Greenest MP, Rebecca Pow achieves success for our precious veteran trees

Taunton Deane MP, Rebecca Pow is proving she really is a champion for nature. She played a key role in ensuring the protection of our very oldest veteran trees. A welcome Government announcement this week means that new planning rules have, at last, given ancient and veteran trees the highest possible protection from development.

Ancient and veteran trees are our most treasured habitat, but there is only 3% left across the UK. However, the initial draft of the revised National Planning Policy Framework (NPPF), launched by the Prime Minister in March 2018, sadly relegated our ancient woodlands to ‘replicable’ habitats, effectively downgrading their status.

This new announcement follows tireless campaigning by Rebecca Pow, Chair of the All-Party Parliamentary Group on Ancient Woodland and Veteran Trees, in conjunction with the Woodland Trust and 12,000 representations from the public, calling for better protection.

Commenting, Rebecca Pow MP, said, “Ancient and veteran trees are as precious as the Rain Forest. These living monuments have evolved over centuries into our richest, most biodiverse land habitats, home to hundreds of species of insects, mammals, birds, fungi, mosses and lichens, but sadly there is only 3% left, which is why it is so imperative to look after what remains. Unfortunately, these habitats regularly face threats from development, and this should help give the trees the protection they deserve, giving them the same weighting as our built heritage. I am delighted that this Government is standing by its commitment to leave the Environment in a better place than we found it.”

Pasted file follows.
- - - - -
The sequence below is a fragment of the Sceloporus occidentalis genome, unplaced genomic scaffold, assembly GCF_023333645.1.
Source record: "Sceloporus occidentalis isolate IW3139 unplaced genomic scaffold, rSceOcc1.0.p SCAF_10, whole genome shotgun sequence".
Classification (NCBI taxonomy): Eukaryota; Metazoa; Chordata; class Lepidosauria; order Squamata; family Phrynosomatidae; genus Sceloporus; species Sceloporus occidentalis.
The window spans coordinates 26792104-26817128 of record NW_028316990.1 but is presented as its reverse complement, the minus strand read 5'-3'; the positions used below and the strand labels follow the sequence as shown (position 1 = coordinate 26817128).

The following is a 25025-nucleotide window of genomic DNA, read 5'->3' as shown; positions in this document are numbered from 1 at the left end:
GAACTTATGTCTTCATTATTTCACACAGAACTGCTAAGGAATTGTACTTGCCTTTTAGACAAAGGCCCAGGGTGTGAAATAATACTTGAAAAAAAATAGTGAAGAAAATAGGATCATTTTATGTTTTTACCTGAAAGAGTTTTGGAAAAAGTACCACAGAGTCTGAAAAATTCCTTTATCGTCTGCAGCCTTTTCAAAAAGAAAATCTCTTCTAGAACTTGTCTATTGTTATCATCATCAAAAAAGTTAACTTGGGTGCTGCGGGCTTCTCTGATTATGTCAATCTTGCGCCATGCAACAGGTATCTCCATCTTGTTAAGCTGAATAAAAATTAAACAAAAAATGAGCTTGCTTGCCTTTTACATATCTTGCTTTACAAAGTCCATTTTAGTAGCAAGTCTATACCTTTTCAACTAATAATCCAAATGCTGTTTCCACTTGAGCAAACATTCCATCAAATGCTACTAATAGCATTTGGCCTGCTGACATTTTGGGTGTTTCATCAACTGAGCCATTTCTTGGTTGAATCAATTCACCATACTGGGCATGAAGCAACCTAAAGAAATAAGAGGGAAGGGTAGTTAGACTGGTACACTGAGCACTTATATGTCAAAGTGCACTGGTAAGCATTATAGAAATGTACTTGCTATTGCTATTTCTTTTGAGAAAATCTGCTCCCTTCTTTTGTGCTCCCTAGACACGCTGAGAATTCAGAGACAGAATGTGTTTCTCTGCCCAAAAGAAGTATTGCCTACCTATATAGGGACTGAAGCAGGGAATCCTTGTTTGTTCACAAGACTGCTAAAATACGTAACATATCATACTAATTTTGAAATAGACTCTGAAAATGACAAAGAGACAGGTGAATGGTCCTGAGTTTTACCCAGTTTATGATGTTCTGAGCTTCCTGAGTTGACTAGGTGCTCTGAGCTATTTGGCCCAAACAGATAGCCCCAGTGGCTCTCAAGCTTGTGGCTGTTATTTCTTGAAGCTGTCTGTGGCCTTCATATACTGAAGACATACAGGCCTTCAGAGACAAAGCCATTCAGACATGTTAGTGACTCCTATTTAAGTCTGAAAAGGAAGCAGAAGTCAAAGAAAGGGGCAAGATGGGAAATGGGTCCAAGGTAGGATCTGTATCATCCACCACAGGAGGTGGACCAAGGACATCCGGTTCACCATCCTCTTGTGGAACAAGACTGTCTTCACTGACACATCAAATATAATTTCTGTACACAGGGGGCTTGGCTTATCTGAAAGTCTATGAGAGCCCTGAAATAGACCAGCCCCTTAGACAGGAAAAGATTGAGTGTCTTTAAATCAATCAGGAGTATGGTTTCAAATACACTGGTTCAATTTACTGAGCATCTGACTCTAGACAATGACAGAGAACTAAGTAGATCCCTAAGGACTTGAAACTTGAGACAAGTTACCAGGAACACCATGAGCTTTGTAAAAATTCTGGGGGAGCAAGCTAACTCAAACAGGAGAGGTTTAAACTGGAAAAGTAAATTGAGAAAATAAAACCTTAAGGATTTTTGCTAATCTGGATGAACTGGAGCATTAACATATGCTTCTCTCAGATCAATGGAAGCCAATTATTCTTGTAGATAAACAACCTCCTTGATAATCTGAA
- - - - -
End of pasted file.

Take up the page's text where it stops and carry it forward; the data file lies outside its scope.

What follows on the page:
Beccy Speight, Chief Executive at the Woodland Trust, said, “It’s absolutely right that ancient and veteran trees should be considered equally irreplaceable and given the same protection – the UK is unique in the number it has and the species they support. They are both exceptional natural assets. This new policy makes it clear that from now on, loss or damage should only be considered in ‘wholly exceptional’ circumstances, putting them on a par with our best built heritage.

“This is a victory for common sense and a huge step forward, although effective local enforcement will be key. The new changes come into effect immediately; we now expect to see a shift down in number from the current 586 damaging live applications in play as planners and developers take this change into account.”